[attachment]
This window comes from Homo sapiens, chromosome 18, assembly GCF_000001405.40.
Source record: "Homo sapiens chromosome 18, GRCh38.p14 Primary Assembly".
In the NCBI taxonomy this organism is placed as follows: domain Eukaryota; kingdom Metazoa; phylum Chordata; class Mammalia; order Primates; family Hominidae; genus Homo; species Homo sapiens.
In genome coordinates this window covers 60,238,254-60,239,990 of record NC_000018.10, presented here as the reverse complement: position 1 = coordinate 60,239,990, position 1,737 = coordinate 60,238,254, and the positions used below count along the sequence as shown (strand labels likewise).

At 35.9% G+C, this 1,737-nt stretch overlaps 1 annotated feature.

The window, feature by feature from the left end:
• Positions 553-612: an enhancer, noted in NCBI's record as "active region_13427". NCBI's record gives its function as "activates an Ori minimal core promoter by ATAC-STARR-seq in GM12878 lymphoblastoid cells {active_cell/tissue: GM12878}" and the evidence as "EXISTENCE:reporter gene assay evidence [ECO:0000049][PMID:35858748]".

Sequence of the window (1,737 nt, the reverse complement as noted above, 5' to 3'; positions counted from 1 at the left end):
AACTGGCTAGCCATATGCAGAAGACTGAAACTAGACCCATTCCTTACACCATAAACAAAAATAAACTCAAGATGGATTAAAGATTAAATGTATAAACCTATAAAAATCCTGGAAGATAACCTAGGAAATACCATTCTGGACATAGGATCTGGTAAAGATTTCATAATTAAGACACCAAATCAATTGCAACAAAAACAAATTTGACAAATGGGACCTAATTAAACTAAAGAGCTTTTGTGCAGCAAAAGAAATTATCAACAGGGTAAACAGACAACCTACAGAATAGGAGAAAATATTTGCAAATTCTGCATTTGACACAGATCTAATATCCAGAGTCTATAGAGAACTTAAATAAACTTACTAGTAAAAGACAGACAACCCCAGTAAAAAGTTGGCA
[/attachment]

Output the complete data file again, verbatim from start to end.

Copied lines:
This window comes from Homo sapiens, chromosome 18, assembly GCF_000001405.40.
Source record: "Homo sapiens chromosome 18, GRCh38.p14 Primary Assembly".
In the NCBI taxonomy this organism is placed as follows: domain Eukaryota; kingdom Metazoa; phylum Chordata; class Mammalia; order Primates; family Hominidae; genus Homo; species Homo sapiens.
In genome coordinates this window covers 60,238,254-60,239,990 of record NC_000018.10, presented here as the reverse complement: position 1 = coordinate 60,239,990, position 1,737 = coordinate 60,238,254, and the positions used below count along the sequence as shown (strand labels likewise).

At 35.9% G+C, this 1,737-nt stretch overlaps 1 annotated feature.

The window, feature by feature from the left end:
• Positions 553-612: an enhancer, noted in NCBI's record as "active region_13427". NCBI's record gives its function as "activates an Ori minimal core promoter by ATAC-STARR-seq in GM12878 lymphoblastoid cells {active_cell/tissue: GM12878}" and the evidence as "EXISTENCE:reporter gene assay evidence [ECO:0000049][PMID:35858748]".

Sequence of the window (1,737 nt, the reverse complement as noted above, 5' to 3'; positions counted from 1 at the left end):
AACTGGCTAGCCATATGCAGAAGACTGAAACTAGACCCATTCCTTACACCATAAACAAAAATAAACTCAAGATGGATTAAAGATTAAATGTATAAACCTATAAAAATCCTGGAAGATAACCTAGGAAATACCATTCTGGACATAGGATCTGGTAAAGATTTCATAATTAAGACACCAAATCAATTGCAACAAAAACAAATTTGACAAATGGGACCTAATTAAACTAAAGAGCTTTTGTGCAGCAAAAGAAATTATCAACAGGGTAAACAGACAACCTACAGAATAGGAGAAAATATTTGCAAATTCTGCATTTGACACAGATCTAATATCCAGAGTCTATAGAGAACTTAAATAAACTTACTAGTAAAAGACAGACAACCCCAGTAAAAAGTTGGCA